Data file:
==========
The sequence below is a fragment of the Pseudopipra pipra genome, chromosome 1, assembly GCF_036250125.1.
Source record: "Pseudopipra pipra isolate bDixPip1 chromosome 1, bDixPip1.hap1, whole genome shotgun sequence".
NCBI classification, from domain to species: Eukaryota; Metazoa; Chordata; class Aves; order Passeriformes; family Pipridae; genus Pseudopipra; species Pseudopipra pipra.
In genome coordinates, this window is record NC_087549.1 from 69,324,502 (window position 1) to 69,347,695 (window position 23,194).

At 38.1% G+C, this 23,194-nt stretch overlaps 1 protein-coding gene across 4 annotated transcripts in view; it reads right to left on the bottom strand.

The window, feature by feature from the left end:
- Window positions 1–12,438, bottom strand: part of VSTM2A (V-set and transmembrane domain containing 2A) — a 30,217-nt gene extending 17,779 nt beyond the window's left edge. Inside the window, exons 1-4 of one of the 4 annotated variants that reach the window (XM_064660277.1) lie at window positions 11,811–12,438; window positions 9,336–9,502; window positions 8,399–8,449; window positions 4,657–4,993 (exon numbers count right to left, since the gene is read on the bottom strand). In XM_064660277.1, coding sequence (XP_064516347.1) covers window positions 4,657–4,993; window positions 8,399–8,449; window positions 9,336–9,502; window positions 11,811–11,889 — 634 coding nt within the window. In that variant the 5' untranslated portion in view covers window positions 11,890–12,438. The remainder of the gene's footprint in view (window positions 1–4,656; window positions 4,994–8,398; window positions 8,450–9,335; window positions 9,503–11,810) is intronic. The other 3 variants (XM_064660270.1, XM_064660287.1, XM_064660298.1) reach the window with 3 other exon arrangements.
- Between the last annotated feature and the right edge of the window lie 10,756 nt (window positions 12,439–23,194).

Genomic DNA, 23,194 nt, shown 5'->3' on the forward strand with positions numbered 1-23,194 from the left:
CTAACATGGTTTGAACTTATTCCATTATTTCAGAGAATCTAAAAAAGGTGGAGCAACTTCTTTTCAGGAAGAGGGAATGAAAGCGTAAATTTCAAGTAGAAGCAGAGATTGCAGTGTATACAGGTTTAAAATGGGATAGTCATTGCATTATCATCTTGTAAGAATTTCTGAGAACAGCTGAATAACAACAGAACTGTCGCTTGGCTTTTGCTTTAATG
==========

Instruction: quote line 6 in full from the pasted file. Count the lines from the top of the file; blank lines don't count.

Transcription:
The window, feature by feature from the left end: